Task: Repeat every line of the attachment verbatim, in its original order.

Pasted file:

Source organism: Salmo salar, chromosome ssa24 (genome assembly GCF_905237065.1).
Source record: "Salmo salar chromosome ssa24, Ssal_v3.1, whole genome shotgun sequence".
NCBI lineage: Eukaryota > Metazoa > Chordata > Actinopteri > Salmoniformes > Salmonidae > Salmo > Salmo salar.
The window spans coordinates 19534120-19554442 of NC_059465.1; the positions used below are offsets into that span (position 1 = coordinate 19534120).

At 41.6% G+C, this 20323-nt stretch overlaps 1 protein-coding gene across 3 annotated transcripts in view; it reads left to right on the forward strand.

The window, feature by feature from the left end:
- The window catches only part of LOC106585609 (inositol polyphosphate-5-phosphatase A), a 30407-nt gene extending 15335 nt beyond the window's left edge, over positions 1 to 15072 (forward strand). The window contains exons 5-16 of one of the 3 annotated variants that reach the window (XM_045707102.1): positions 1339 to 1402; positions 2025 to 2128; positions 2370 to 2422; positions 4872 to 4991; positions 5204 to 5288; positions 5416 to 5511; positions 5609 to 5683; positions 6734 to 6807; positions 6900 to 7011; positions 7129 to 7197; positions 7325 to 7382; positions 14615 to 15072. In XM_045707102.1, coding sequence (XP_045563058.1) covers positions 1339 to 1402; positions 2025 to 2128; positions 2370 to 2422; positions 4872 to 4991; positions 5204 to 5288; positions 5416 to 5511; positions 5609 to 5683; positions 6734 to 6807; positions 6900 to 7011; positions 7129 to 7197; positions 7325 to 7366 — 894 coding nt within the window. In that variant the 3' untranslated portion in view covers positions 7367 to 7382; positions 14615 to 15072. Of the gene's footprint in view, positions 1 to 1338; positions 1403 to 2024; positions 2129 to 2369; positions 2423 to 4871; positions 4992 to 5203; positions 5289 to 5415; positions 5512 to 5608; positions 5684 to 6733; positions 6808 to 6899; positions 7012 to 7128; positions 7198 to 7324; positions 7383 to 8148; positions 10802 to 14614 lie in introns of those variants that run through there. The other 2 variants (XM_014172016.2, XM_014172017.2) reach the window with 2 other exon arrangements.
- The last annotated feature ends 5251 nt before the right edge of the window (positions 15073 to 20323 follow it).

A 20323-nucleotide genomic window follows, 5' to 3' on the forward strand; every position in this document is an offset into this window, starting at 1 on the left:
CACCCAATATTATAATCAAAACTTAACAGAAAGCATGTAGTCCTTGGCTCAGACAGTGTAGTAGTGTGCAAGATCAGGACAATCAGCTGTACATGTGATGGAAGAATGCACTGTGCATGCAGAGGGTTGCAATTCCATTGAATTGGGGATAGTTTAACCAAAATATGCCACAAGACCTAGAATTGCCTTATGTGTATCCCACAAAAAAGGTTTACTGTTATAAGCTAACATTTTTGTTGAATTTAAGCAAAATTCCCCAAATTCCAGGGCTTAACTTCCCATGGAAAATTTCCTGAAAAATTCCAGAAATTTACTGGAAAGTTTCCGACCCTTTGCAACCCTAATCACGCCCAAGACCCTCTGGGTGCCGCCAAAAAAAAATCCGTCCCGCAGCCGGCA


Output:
Source organism: Salmo salar, chromosome ssa24 (genome assembly GCF_905237065.1).
Source record: "Salmo salar chromosome ssa24, Ssal_v3.1, whole genome shotgun sequence".
NCBI lineage: Eukaryota > Metazoa > Chordata > Actinopteri > Salmoniformes > Salmonidae > Salmo > Salmo salar.
The window spans coordinates 19534120-19554442 of NC_059465.1; the positions used below are offsets into that span (position 1 = coordinate 19534120).

At 41.6% G+C, this 20323-nt stretch overlaps 1 protein-coding gene across 3 annotated transcripts in view; it reads left to right on the forward strand.

The window, feature by feature from the left end:
- The window catches only part of LOC106585609 (inositol polyphosphate-5-phosphatase A), a 30407-nt gene extending 15335 nt beyond the window's left edge, over positions 1 to 15072 (forward strand). The window contains exons 5-16 of one of the 3 annotated variants that reach the window (XM_045707102.1): positions 1339 to 1402; positions 2025 to 2128; positions 2370 to 2422; positions 4872 to 4991; positions 5204 to 5288; positions 5416 to 5511; positions 5609 to 5683; positions 6734 to 6807; positions 6900 to 7011; positions 7129 to 7197; positions 7325 to 7382; positions 14615 to 15072. In XM_045707102.1, coding sequence (XP_045563058.1) covers positions 1339 to 1402; positions 2025 to 2128; positions 2370 to 2422; positions 4872 to 4991; positions 5204 to 5288; positions 5416 to 5511; positions 5609 to 5683; positions 6734 to 6807; positions 6900 to 7011; positions 7129 to 7197; positions 7325 to 7366 — 894 coding nt within the window. In that variant the 3' untranslated portion in view covers positions 7367 to 7382; positions 14615 to 15072. Of the gene's footprint in view, positions 1 to 1338; positions 1403 to 2024; positions 2129 to 2369; positions 2423 to 4871; positions 4992 to 5203; positions 5289 to 5415; positions 5512 to 5608; positions 5684 to 6733; positions 6808 to 6899; positions 7012 to 7128; positions 7198 to 7324; positions 7383 to 8148; positions 10802 to 14614 lie in introns of those variants that run through there. The other 2 variants (XM_014172016.2, XM_014172017.2) reach the window with 2 other exon arrangements.
- The last annotated feature ends 5251 nt before the right edge of the window (positions 15073 to 20323 follow it).

A 20323-nucleotide genomic window follows, 5' to 3' on the forward strand; every position in this document is an offset into this window, starting at 1 on the left:
CACCCAATATTATAATCAAAACTTAACAGAAAGCATGTAGTCCTTGGCTCAGACAGTGTAGTAGTGTGCAAGATCAGGACAATCAGCTGTACATGTGATGGAAGAATGCACTGTGCATGCAGAGGGTTGCAATTCCATTGAATTGGGGATAGTTTAACCAAAATATGCCACAAGACCTAGAATTGCCTTATGTGTATCCCACAAAAAAGGTTTACTGTTATAAGCTAACATTTTTGTTGAATTTAAGCAAAATTCCCCAAATTCCAGGGCTTAACTTCCCATGGAAAATTTCCTGAAAAATTCCAGAAATTTACTGGAAAGTTTCCGACCCTTTGCAACCCTAATCACGCCCAAGACCCTCTGGGTGCCGCCAAAAAAAAATCCGTCCCGCAGCCGGCA